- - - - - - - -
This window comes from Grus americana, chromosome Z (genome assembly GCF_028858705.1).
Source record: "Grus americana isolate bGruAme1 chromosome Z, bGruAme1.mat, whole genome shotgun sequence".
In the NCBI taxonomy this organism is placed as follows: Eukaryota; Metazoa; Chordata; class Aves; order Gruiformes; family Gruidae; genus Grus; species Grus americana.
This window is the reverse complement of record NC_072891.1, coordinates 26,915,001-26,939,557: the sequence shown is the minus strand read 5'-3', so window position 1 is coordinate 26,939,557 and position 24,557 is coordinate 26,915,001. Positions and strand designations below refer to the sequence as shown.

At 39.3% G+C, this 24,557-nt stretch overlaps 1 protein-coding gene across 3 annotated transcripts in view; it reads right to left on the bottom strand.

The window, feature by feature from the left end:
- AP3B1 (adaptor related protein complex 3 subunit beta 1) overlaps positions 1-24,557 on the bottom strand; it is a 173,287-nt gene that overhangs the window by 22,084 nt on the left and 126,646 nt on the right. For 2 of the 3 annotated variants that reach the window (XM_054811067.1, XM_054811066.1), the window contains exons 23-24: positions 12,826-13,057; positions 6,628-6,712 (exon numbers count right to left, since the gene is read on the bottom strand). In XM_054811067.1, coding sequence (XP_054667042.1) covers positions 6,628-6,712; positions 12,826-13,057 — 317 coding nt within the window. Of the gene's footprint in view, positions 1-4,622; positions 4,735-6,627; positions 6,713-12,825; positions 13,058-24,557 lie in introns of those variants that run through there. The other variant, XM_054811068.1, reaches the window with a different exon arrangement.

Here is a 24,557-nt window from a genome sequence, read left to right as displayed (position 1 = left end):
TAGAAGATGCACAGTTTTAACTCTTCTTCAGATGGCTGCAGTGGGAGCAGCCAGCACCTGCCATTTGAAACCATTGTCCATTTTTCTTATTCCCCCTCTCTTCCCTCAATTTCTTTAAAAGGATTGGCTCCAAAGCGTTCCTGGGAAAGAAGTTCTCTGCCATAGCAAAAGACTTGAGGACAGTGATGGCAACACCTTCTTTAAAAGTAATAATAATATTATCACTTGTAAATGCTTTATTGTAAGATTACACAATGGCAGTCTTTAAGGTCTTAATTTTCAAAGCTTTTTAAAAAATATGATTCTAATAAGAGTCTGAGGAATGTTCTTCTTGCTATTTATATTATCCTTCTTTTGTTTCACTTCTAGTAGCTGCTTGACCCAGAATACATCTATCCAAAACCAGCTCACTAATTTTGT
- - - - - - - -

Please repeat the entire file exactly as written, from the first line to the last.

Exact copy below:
This window comes from Grus americana, chromosome Z (genome assembly GCF_028858705.1).
Source record: "Grus americana isolate bGruAme1 chromosome Z, bGruAme1.mat, whole genome shotgun sequence".
In the NCBI taxonomy this organism is placed as follows: Eukaryota; Metazoa; Chordata; class Aves; order Gruiformes; family Gruidae; genus Grus; species Grus americana.
This window is the reverse complement of record NC_072891.1, coordinates 26,915,001-26,939,557: the sequence shown is the minus strand read 5'-3', so window position 1 is coordinate 26,939,557 and position 24,557 is coordinate 26,915,001. Positions and strand designations below refer to the sequence as shown.

At 39.3% G+C, this 24,557-nt stretch overlaps 1 protein-coding gene across 3 annotated transcripts in view; it reads right to left on the bottom strand.

The window, feature by feature from the left end:
- AP3B1 (adaptor related protein complex 3 subunit beta 1) overlaps positions 1-24,557 on the bottom strand; it is a 173,287-nt gene that overhangs the window by 22,084 nt on the left and 126,646 nt on the right. For 2 of the 3 annotated variants that reach the window (XM_054811067.1, XM_054811066.1), the window contains exons 23-24: positions 12,826-13,057; positions 6,628-6,712 (exon numbers count right to left, since the gene is read on the bottom strand). In XM_054811067.1, coding sequence (XP_054667042.1) covers positions 6,628-6,712; positions 12,826-13,057 — 317 coding nt within the window. Of the gene's footprint in view, positions 1-4,622; positions 4,735-6,627; positions 6,713-12,825; positions 13,058-24,557 lie in introns of those variants that run through there. The other variant, XM_054811068.1, reaches the window with a different exon arrangement.

Here is a 24,557-nt window from a genome sequence, read left to right as displayed (position 1 = left end):
TAGAAGATGCACAGTTTTAACTCTTCTTCAGATGGCTGCAGTGGGAGCAGCCAGCACCTGCCATTTGAAACCATTGTCCATTTTTCTTATTCCCCCTCTCTTCCCTCAATTTCTTTAAAAGGATTGGCTCCAAAGCGTTCCTGGGAAAGAAGTTCTCTGCCATAGCAAAAGACTTGAGGACAGTGATGGCAACACCTTCTTTAAAAGTAATAATAATATTATCACTTGTAAATGCTTTATTGTAAGATTACACAATGGCAGTCTTTAAGGTCTTAATTTTCAAAGCTTTTTAAAAAATATGATTCTAATAAGAGTCTGAGGAATGTTCTTCTTGCTATTTATATTATCCTTCTTTTGTTTCACTTCTAGTAGCTGCTTGACCCAGAATACATCTATCCAAAACCAGCTCACTAATTTTGT